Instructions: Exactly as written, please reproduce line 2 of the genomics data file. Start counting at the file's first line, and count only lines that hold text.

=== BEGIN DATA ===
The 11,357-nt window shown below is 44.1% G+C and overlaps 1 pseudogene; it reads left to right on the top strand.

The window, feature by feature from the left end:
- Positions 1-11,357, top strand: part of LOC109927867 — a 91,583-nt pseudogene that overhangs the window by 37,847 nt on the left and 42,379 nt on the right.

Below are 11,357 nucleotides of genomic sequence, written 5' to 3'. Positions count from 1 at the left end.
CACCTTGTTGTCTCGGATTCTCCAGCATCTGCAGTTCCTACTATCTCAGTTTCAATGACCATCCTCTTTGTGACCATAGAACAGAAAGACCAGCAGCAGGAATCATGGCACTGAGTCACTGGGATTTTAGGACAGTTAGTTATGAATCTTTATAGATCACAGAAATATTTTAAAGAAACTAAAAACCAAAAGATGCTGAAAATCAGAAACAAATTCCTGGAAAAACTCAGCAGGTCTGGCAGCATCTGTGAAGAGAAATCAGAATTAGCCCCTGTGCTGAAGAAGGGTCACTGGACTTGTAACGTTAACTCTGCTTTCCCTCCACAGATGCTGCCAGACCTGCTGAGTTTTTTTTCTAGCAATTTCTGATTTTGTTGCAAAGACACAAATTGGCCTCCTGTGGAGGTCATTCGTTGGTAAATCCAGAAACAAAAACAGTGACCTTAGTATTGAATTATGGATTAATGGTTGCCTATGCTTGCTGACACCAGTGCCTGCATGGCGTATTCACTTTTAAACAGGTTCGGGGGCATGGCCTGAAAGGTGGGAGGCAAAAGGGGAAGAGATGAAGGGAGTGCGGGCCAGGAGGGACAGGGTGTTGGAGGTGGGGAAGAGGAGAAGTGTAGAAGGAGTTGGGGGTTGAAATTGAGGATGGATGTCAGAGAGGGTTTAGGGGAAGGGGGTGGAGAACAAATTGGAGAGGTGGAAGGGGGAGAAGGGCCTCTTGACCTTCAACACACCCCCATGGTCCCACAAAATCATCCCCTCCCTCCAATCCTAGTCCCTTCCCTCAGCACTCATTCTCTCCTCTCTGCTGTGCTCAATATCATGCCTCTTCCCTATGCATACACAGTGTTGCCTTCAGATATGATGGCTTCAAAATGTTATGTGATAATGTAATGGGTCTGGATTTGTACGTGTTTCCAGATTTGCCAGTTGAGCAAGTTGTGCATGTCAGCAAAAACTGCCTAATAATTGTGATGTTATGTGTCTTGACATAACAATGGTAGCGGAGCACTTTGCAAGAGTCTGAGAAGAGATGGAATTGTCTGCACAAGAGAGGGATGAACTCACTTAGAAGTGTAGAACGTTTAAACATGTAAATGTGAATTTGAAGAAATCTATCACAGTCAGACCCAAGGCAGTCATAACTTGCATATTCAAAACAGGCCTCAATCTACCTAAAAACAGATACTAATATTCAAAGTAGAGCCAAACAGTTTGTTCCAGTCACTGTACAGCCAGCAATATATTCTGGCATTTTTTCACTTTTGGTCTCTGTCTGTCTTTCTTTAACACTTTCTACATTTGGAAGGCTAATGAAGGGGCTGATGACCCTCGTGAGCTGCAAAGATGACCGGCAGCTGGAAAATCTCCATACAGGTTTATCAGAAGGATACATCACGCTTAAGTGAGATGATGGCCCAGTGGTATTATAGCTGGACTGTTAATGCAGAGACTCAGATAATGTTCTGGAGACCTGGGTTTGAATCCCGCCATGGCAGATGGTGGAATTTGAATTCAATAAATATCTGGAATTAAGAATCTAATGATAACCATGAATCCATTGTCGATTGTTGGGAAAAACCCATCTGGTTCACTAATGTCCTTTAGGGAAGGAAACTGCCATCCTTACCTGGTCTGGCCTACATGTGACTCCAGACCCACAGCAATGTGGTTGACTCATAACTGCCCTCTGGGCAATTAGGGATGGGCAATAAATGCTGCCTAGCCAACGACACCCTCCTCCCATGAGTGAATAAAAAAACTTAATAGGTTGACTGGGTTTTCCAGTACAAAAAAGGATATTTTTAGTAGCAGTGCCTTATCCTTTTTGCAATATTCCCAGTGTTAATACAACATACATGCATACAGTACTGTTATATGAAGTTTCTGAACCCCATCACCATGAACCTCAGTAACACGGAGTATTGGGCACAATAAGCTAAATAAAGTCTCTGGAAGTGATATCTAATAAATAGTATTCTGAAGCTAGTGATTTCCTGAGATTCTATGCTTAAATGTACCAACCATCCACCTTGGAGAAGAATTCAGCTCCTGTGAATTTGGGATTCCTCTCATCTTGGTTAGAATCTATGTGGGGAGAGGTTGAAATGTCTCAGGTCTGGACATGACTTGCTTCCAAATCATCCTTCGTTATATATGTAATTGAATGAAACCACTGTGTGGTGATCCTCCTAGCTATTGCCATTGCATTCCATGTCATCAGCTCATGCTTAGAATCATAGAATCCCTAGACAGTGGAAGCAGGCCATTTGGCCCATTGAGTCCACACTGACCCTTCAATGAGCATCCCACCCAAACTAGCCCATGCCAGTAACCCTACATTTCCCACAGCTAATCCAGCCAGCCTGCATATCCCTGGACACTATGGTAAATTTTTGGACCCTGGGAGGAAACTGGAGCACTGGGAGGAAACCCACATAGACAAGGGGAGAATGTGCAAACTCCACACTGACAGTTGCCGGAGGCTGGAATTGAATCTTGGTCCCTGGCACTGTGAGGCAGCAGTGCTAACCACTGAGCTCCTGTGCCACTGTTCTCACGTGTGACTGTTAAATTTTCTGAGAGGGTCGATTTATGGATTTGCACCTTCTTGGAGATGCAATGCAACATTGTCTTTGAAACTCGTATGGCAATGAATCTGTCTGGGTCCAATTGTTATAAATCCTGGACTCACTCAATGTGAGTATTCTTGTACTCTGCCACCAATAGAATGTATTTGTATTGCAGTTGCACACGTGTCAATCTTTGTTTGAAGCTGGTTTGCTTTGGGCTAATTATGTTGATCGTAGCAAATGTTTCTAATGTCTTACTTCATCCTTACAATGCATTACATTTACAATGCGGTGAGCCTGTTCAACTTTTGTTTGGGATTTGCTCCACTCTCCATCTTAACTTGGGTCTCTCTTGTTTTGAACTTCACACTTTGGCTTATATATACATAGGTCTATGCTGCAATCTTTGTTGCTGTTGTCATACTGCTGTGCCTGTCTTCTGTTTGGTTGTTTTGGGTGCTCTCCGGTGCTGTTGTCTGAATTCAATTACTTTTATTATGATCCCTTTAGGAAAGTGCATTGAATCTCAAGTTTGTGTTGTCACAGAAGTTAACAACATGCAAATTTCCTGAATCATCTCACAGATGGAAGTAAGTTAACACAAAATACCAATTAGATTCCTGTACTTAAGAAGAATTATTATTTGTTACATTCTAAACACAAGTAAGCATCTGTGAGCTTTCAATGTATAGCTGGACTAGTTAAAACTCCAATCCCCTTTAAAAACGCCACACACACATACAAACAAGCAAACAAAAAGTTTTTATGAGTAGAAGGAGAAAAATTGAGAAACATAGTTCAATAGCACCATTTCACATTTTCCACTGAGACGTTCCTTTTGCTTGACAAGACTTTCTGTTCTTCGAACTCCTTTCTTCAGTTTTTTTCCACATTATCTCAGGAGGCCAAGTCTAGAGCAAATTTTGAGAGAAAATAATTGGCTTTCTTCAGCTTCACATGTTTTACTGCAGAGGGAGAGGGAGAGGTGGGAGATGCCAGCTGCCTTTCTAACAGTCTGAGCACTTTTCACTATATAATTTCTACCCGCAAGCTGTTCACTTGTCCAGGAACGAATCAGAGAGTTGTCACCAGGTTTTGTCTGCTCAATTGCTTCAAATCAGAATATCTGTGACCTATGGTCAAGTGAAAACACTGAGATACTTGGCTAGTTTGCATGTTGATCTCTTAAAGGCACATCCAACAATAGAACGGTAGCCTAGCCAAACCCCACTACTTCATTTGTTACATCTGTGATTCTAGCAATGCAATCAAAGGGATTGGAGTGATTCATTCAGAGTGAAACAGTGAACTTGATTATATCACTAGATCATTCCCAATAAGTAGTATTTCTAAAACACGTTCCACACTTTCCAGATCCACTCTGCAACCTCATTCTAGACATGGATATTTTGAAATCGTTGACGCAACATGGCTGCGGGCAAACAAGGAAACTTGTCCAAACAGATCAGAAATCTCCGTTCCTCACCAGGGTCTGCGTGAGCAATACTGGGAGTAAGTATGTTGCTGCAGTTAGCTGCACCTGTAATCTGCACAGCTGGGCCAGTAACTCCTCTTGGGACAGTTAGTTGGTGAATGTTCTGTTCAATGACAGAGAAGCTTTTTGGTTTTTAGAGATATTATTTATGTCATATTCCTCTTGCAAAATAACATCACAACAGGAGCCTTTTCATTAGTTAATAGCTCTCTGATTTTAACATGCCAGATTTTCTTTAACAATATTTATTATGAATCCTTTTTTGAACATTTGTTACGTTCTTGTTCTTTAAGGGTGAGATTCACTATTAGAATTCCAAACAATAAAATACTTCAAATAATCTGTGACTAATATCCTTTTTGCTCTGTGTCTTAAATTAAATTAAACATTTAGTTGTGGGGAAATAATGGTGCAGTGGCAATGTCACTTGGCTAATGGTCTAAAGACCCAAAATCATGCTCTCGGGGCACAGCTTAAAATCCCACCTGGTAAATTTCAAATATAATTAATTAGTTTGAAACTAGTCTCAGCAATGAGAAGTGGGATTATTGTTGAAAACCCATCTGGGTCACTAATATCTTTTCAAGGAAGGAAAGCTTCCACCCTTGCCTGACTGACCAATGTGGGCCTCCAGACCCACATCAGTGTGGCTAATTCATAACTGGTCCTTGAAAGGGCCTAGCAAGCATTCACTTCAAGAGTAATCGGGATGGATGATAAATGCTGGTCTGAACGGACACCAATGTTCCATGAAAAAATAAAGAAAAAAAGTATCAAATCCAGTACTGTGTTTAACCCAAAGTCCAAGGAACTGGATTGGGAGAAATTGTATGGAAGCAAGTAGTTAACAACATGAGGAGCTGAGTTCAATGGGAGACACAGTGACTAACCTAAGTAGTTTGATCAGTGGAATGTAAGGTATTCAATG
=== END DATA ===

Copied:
The window, feature by feature from the left end: